Theresa May tells MPs not to obstruct the will of the people in Article 50 Brexit vote
UK Prime Minister Theresa May.Reuters

On Tuesday, February 28, when Union Finance Minister Arun Jaitley was at a meeting with his UK counterpart Philip Hammond (Chancellor of the Exchequer), British Prime Minister Theresa May dropped in and the issue of "certain individuals who have overstayed" in the UK was raised subsequently, officials told Press Trust of India (PTI). It was an apparent reference to liquor baron Vijay Mallya who took shelter in the UK after failing to pay off loans in India. The Indian authorities have not got hold of the man for a year now.

Vijay Mallya extradition begins? India hands request to UK High Commission in Delhi

The British premier arrived at the meeting while Jaitley-Hammond meeting was underway at the latter's office in 11 Downing Street in London. Besides the overstaying individuals, issues like Brexit and its implications on the India-UK ties were focussed on during the talks, the PTI report added.

"It sends a signal, like her visit to India did last November when she chose the country as her first outside Europe. The message on Brexit was that it is not a mandate for protectionism and that the UK looks forward to being an open trading nation outside the European Union (EU)," PTI quoted sources as saying.

Once called the "King of Good Times", Mallya, who was the chief of Kingfisher Airlines, which faced a shutdown in 2012, had fled to UK in March last year after 17 banks began legal action to recover around Rs 6,963 crore owed by the carrier.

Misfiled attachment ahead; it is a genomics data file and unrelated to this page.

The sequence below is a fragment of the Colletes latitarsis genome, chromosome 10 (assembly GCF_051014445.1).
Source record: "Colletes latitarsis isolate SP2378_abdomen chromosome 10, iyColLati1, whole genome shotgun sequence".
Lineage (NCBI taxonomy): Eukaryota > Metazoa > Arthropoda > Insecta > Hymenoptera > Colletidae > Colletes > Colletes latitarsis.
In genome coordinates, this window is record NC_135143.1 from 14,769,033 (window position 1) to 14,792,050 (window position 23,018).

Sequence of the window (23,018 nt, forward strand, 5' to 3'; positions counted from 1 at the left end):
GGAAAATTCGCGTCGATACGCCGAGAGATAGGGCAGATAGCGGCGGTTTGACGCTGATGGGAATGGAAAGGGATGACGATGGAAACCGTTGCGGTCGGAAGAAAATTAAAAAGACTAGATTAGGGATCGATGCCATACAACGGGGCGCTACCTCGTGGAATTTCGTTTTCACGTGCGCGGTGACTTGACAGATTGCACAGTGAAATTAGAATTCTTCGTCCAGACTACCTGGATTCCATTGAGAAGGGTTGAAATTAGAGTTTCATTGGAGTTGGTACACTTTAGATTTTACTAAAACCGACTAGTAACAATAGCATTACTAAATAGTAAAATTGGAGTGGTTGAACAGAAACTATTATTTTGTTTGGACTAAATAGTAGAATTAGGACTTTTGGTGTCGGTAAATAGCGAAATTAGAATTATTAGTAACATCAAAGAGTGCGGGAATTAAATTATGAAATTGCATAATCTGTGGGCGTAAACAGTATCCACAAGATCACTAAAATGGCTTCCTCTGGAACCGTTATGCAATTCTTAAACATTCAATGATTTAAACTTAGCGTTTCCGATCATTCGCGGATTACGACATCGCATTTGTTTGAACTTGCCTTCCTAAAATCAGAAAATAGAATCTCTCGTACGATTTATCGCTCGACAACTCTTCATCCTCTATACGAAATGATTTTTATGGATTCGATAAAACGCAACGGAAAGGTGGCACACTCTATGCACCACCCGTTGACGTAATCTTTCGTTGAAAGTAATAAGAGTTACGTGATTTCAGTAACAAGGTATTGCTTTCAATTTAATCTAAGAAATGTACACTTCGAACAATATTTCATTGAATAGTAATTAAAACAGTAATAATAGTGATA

In February this year, the Indian government formally requested the UK authorities to extradite him to India to face trial for alleged loan default and money laundering.

Besides, Jaitley and Hammond discussed the forthcoming India-UK Economic and Financial Dialogue and the India-UK sub-fund under the National Investment and Infrastructure Fund.

Jitley, who is on a five-day trip to the European country, also attended a meeting with UK-based investors organised by JP Morgan. The Union finance minister will return after a final meeting with investors at an event organised by the Confederation of British Industry.

According to PTI, at a media briefing on Monday (February 27), Jaitley said: "As far as the Government of India is concerned, we take this issue of defaults against the financial system in India very seriously and we have already sent a strong signal that if [you] dupe the exchequer or dupe the banking system, the Government of India will lend its full support to all financial institutions to recover up to their last pie."

However, Mallya is not the only Indian to flee the country. Arms dealer Sanjay Bhandari fled to London in December 2016 after he was found to be in possession of sensitive military procurement documents.

Another eminent Indian who fled India is former IPL commissioner, Lalit Modi. He had fled to the UK in 2010 after citing threats to his family's safety when he was sacked on accusations of breaching confidential agreements, indulging in financial irregularities in broadcast deals and rigging of auctions.